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“Bite-Size Bits of Local, National, and Global History”
“Bite-Size Bits of Local, National, and Global History”
Monterey in Monterey County, California — The American West (Pacific Coastal)
 

Bouchard Monument

 
 
Bouchard Monument Marker image. Click for full size.
By Barry Swackhamer, January 29, 2013
1. Bouchard Monument Marker
Inscription. On November 20, 1818, in the closing years of the Spanish Era, Capitan Hippolyte Bouchard entered Monterey Bay with two ships, flying the flag of the United Provinces of the Rio de la Plata, Argentina. The next day, one ship attacked the Spanish fort from the bay and the other sailed toward Pacific Grove where it anchored and dispatched a land force to take the fort from the rear. The Spanish fled, and Monterey lay under the Argentine flag while the privateers reprovisioned their ships and burned down the town. Bouchard sailed away on December 1, and Monterey reverted to Spanish rule for another four years until Mexico took control of the area. (Marker Number 6.)
 
Location. Marker has been reported missing. It was located near 36° 36.359′ N, 121° 53.741′ W. Marker was in Monterey, California, in Monterey County. Marker could be reached from Corporal Ewing Road. Touch for map. This marker is located to the east of Corporal Ewing Road on the grounds of the Monterey Presidio. Marker was in this post office area: Monterey CA 93944, United States of America.
 
Other nearby markers. At least 8 other markers are within walking distance of this location. The Argentine Navy (here, next to this marker); El Castillo de Monterey (a few steps from this marker); El Castillo Site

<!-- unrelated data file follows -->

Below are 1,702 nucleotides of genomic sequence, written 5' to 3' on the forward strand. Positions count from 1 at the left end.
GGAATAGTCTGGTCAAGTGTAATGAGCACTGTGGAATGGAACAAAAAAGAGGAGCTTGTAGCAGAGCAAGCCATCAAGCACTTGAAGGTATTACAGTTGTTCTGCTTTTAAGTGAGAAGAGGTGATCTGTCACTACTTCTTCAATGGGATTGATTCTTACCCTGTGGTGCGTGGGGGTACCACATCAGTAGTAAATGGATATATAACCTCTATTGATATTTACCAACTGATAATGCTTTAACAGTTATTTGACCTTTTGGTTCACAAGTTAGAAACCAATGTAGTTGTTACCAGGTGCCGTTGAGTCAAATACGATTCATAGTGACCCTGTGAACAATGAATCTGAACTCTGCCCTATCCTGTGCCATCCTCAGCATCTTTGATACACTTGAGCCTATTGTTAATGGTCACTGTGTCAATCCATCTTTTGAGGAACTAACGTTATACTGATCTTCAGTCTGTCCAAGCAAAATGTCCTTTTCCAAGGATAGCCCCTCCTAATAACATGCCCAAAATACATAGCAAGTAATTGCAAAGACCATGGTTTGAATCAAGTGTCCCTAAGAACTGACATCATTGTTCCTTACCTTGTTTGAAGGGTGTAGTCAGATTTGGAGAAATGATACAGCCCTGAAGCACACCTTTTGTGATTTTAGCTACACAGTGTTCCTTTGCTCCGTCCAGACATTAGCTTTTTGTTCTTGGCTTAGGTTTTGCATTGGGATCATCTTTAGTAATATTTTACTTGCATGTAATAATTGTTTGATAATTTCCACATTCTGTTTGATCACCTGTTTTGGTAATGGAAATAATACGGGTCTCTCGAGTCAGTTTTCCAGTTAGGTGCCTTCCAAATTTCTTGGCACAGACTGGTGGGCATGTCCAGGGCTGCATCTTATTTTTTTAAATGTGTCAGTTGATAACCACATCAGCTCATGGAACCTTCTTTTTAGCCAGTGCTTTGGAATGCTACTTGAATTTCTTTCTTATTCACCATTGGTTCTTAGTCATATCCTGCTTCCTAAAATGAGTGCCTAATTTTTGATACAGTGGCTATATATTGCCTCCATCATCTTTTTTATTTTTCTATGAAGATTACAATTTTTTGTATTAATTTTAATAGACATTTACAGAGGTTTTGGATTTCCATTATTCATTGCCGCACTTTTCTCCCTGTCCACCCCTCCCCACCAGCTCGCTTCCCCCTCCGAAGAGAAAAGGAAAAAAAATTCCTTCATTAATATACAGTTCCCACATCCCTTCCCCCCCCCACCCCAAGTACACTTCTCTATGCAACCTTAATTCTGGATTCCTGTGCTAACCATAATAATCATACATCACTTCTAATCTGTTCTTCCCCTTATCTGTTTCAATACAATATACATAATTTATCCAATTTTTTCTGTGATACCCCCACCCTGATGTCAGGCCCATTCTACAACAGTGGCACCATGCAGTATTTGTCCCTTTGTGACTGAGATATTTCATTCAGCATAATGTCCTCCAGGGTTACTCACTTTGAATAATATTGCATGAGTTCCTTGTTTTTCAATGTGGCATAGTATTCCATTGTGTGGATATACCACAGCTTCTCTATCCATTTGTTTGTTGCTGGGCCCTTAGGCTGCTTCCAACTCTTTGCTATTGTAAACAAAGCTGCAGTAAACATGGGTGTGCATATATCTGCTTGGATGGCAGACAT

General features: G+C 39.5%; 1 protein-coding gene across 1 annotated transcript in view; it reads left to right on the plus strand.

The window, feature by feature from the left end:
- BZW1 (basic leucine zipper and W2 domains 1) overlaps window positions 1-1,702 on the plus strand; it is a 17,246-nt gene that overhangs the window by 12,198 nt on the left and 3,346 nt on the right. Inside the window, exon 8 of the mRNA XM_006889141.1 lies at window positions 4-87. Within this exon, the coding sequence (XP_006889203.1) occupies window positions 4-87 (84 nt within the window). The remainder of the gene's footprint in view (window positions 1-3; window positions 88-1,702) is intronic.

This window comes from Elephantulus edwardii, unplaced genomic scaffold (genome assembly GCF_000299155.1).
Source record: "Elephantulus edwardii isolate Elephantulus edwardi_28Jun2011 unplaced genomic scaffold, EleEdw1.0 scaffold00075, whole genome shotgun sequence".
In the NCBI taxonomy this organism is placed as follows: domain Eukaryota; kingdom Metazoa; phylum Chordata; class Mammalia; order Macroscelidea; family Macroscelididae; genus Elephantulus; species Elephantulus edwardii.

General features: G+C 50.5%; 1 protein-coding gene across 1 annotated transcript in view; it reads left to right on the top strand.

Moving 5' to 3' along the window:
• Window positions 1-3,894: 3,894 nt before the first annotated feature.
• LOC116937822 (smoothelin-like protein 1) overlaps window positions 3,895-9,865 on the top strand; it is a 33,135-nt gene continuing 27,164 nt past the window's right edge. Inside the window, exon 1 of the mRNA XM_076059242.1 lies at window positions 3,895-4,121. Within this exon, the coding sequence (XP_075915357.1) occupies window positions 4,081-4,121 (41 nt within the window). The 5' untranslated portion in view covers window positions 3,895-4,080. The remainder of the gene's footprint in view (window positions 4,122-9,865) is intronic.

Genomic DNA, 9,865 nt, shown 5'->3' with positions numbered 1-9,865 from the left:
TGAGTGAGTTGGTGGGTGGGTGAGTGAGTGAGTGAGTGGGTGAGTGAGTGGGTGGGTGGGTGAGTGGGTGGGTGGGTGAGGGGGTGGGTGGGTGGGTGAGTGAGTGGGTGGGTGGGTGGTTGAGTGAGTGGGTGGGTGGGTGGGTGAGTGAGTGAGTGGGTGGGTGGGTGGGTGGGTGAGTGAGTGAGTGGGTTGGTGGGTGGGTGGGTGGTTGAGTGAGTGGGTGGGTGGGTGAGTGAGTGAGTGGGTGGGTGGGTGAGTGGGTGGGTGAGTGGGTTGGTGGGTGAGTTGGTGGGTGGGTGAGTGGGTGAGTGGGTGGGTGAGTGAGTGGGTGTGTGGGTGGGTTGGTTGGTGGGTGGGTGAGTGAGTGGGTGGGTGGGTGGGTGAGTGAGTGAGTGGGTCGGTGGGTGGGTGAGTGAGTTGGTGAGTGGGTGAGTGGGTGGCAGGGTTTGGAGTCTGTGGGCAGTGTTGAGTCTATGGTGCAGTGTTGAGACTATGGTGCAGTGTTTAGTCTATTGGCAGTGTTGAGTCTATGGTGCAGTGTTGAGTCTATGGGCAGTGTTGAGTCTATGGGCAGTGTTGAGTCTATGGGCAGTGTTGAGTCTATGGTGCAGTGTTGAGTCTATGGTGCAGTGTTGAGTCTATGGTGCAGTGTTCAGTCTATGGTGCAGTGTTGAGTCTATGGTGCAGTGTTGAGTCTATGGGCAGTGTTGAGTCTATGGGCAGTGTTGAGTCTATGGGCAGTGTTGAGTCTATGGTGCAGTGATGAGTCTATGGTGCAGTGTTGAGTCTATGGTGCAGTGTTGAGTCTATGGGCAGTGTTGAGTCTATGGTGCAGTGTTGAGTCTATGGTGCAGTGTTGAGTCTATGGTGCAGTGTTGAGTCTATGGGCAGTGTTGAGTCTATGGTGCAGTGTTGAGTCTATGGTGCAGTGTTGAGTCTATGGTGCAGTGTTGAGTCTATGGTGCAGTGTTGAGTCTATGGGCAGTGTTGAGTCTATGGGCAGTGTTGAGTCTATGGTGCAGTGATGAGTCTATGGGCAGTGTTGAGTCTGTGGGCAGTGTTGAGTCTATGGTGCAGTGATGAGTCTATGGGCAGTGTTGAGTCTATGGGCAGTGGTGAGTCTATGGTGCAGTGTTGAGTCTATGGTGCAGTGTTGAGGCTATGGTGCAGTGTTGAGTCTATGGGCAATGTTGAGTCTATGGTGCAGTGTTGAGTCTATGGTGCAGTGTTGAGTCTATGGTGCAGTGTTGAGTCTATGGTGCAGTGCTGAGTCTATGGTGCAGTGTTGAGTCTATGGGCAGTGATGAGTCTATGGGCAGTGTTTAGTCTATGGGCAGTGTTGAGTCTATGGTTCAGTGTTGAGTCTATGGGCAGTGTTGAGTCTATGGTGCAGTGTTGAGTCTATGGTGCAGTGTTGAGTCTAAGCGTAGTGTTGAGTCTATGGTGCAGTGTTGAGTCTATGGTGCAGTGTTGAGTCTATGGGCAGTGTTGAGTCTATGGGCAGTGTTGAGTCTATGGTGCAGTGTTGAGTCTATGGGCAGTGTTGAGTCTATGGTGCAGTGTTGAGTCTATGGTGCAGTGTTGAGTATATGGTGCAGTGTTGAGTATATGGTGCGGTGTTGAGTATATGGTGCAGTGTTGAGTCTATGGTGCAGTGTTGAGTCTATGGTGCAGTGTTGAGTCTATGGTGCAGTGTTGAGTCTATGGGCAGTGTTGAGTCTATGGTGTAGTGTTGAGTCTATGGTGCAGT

Bouchard Monument Marker image. Click for full size.
By Barry Swackhamer, January 29, 2013
2. Bouchard Monument Marker
(within shouting distance of this marker); Here ... landed Very Rev. Father Junipero Serra (within shouting distance of this marker); Presidio of Monterey Museum (about 400 feet away, measured in a direct line); Don Caspar de Portolá (about 600 feet away); 400th Anniversary of the Naming of Monterey Bay by Gen. Sebastián Vizcaíno (about 600 feet away); Sloat Monument (about 700 feet away). Touch for a list and map of all markers in Monterey.
 
Also see . . .  Hippolyte de Bouchard - Wikipedia. His forces occupied Monterey, California, then a Spanish colony, raising the Argentine flag there and briefly claiming a small portion of the future U.S. State of California for Argentina. After raiding Monterey, he plundered Mission San Juan Capistrano in Southern California. (Submitted on February 7, 2013, by Barry Swackhamer of San Jose, California.) 
 
Categories. Forts, CastlesNotable Events
 
 
Credits. This page was last revised on June 16, 2016. This page originally submitted on February 7, 2013, by Barry Swackhamer of San Jose, California. This page has been viewed 339 times since then and 54 times this year. Last updated on July 8, 2013, by James King of San Miguel, California. Photos:   1, 2. submitted on February 7, 2013, by Barry Swackhamer of San Jose, California. • Syd Whittle was the editor who published this page.
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